An Immunomodulatory Peptide Confers Protection in an Experimental Candidemia Murine Model.
Fungal species are commensals present in the mammalian skin and mucous membranes. spp. are capable of breaching the epithelial barrier of immunocompromised patients with neutrophil and cell-mediated immune dysfunctions and can also disseminate to multiple organs through the bloodstream. Here we examined the action of innate defense regulator 1018 (IDR-1018), a 12-amino-acid-residue peptide derived from bovine bactenecin (Bac2A): IDR-1018 showed weak antifungal and antibiofilm activity against a laboratory strain (ATCC 10231) and a clinical isolate (CI) (MICs of 32 and 64 μg · ml, respectively), while 8-fold lower concentrations led to dissolution of the fungal cells from preformed biofilms. IDR-1018 at 128 μg · ml was not hemolytic when tested against murine red blood cells and also has not shown a cytotoxic effect on murine monocyte RAW 264.7 and primary murine macrophage cells at the tested concentrations. IDR-1018 modulated the cytokine profile during challenge of murine bone marrow-derived macrophages with heat-killed (HKCA) antigens by increasing monocyte chemoattractant protein 1 (MCP-1) and interleukin-10 (IL-10) levels, while suppressing tumor necrosis factor alpha (TNF-α), IL-1β, IL-6, and IL-12 levels. Mice treated with IDR-1018 at 10 mg · kg of body weight had an increased survival rate in the candidemia model compared with phosphate-buffered saline (PBS)-treated mice, together with a diminished kidney fungal burden. Thus, IDR-1018 was able to protect against murine experimental candidemia and has the potential as an adjunctive therapy.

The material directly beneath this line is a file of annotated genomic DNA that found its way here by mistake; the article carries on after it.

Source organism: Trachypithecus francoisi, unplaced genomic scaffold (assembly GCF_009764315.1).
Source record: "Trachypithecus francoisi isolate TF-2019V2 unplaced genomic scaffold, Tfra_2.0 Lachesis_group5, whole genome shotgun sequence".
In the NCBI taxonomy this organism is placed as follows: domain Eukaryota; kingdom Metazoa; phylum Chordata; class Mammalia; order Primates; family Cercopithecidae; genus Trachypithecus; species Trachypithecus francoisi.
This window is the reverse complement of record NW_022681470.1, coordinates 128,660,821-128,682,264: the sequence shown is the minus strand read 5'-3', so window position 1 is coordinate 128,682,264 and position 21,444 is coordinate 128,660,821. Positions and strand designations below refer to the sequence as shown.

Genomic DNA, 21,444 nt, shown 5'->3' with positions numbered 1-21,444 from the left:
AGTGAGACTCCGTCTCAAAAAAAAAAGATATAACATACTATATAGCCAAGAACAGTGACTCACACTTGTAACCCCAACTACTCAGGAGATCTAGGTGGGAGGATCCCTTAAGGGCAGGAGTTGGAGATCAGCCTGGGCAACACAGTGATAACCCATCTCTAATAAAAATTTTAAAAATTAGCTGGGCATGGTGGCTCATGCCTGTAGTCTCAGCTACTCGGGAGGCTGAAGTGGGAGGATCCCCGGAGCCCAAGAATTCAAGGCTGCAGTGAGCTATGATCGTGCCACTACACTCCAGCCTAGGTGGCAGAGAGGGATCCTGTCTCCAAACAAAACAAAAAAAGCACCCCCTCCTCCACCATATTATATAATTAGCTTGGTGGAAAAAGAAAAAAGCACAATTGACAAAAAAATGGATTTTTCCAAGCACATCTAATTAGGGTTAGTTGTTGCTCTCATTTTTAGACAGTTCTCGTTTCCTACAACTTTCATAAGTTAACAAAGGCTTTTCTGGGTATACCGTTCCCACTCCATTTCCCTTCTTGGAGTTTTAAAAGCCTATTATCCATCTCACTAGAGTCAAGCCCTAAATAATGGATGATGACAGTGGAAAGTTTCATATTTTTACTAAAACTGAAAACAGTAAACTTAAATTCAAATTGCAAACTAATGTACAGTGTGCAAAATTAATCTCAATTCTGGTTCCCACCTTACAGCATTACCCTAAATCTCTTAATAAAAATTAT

|Year of Publication||
Antimicrob Agents Chemother
|PubMed Central ID||
CIHR / Canada